The Fiscal Commission Wants to Cut the Work Force and Your Benefits Congressional Leaders Vow to Consider Spending-Cut Proposals By Dan Adcock, Legislative Director
January 2011

Federal workers and retirees can expect unprecedented assaults on their pay and benefits as Congress considers spending cuts proposed by the co-chairmen of the National Commission on Fiscal Responsibility and Reform. The 18-member bipartisan commission was created by President Obama in early 2010 to come up with proposals to balance the federal budget and reduce the country’s debt.

On November 10, the panel’s bipartisan co-chairmen – former Clinton White House Chief of Staff Erskine Bowles and former Wyoming Republican Senator Alan K. Simpson – released a preliminary 50-page draft report. On December 1, the date on which the panel was supposed to take a vote on the proposal, the chairmen issued a second draft report and delayed the vote so that commission members could consider the new plan.

As the commission finished its work, congressional leaders vowed to consider, as part of the budget process in 2011, the major tax-code changes, dramatic changes to Social Security and spending reductions proposed by the co-chairmen.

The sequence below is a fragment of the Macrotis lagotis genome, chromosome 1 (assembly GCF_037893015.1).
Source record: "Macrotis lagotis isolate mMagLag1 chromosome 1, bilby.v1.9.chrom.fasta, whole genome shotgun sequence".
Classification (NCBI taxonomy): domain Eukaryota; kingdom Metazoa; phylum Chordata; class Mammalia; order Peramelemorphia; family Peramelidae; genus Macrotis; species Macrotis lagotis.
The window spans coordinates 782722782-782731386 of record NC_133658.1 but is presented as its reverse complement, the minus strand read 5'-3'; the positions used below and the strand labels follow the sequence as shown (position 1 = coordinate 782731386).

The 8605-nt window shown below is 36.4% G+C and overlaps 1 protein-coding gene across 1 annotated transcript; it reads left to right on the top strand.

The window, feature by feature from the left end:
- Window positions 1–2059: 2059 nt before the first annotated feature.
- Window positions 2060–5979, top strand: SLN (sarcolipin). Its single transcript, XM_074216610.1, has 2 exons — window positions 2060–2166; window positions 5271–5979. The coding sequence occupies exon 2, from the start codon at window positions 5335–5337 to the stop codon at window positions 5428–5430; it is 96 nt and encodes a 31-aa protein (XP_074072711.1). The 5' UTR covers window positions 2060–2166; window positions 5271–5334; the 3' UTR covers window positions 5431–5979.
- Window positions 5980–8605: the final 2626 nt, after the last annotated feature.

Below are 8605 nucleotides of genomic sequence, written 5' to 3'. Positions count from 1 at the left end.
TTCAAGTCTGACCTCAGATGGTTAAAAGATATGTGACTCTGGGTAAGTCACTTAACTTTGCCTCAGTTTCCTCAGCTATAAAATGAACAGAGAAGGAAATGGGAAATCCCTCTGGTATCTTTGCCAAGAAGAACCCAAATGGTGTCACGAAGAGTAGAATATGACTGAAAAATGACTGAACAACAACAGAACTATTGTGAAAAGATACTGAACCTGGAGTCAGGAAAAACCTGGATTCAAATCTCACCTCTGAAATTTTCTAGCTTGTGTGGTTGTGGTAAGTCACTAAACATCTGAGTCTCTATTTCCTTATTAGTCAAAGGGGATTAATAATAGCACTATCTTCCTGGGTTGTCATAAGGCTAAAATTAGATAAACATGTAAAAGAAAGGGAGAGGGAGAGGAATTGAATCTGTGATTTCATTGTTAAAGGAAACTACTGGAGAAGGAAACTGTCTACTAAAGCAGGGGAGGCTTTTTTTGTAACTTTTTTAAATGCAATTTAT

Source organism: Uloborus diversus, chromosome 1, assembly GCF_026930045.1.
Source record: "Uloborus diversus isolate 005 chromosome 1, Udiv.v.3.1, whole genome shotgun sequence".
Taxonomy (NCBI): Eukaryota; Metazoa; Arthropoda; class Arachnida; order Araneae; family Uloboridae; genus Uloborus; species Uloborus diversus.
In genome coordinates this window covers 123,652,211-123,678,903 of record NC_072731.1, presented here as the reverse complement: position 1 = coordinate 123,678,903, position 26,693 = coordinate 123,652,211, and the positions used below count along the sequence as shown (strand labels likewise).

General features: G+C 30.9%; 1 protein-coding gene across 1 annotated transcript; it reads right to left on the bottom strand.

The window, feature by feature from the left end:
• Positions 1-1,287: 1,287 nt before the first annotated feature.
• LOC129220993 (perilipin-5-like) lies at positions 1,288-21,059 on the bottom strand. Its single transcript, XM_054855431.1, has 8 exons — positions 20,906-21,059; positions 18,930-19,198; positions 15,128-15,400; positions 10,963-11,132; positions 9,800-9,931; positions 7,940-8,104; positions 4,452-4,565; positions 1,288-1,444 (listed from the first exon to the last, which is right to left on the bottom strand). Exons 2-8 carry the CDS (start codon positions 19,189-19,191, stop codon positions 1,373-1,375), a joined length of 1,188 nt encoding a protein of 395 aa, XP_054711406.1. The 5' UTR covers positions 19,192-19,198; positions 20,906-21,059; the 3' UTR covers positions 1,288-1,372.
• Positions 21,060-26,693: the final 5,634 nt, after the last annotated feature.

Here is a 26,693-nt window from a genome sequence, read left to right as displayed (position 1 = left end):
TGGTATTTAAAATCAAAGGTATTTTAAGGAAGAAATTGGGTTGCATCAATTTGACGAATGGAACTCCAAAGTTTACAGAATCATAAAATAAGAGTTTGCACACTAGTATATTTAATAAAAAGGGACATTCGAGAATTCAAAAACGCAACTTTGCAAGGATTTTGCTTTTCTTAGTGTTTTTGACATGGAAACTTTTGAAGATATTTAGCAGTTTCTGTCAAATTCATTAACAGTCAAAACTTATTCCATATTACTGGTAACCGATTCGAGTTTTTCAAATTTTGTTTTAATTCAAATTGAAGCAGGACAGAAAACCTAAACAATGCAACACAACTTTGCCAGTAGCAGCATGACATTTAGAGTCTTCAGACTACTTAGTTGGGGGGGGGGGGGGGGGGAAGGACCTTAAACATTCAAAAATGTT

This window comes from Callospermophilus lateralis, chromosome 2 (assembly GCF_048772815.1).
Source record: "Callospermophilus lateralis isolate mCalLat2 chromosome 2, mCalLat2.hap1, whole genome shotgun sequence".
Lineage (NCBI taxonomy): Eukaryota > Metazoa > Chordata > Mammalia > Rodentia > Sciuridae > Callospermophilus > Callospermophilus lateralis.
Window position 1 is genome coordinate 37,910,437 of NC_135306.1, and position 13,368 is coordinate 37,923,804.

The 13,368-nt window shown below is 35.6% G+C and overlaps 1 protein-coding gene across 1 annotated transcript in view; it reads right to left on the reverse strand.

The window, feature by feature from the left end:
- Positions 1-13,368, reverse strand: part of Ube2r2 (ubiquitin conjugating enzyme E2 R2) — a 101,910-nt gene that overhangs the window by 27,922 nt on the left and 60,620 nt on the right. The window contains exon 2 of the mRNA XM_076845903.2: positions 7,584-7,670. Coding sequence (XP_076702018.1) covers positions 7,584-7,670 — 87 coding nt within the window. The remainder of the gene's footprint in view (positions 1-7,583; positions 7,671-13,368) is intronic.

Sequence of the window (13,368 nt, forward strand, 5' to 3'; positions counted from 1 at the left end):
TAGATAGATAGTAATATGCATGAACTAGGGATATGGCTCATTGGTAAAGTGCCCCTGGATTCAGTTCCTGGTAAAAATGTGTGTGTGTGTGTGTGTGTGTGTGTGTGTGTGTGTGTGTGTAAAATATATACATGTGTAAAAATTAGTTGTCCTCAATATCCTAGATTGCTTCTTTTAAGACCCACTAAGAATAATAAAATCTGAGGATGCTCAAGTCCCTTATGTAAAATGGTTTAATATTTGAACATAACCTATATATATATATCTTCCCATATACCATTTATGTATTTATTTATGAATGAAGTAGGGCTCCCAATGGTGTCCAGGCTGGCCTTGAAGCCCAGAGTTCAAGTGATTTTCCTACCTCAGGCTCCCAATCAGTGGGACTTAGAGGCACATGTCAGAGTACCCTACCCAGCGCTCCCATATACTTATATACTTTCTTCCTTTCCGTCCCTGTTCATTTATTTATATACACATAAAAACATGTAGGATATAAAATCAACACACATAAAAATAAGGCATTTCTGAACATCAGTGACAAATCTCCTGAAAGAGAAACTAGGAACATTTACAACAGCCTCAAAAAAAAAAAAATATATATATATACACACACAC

Under an agreement reached in February 2010, outgoing House Speaker Nancy Pelosi, D-CA, and Senate Majority Leader Harry Reid, D-NV, had said that the Senate and House would immediately consider the report as legislation without amendments if 14 of the 18 commission members voted to approve it. Absent the 14 votes, Pelosi and Reid were not obligated to take up the commission’s recommendations.

Impact on Federal Retirement

NARFE was deeply troubled by a proposal in the co-chairs’ final report to create a “federal work force entitlement task force” to make recommendations to Congress to cut federal civilian and military retirement benefits by $70 billion over 10 years. The report cited the options the task force should consider, including:

• Calculate federal civilian retirement annuities on the highest five years of salary rather than the highest three years under current and longstanding law. According to the Congressional Budget Office, this plan would reduce a Civil Service Retirement System (CSRS) annuity by an average of $1,424 in 2010 and would reduce the average annuitant’s retirement benefit by $7,148 over five years. A Federal Employees Retirement System (FERS) annuity would be cut by an average of $462 in 2010 and by $2,322 over five years.

• Require workers to contribute a much higher share of their salary toward their defined-benefit annuity, which would have the effect of a significant pay cut. The additional contribution would not result in any change in a retirement annuity. While employees currently make contributions from their salary to the Civil Service Retirement and Disability Fund, historically most medium and large private-sector employers have not required their workers to make any contributions toward their defined-benefit pensions.

• Defer CSRS cost-of-living adjustments (COLAs) until age 62. Instead, CSRS annuitants would be offered a one-time, catch-up inflation adjustment at age 62 to increase the benefit to the amount that would have been payable had full COLAs been in effect.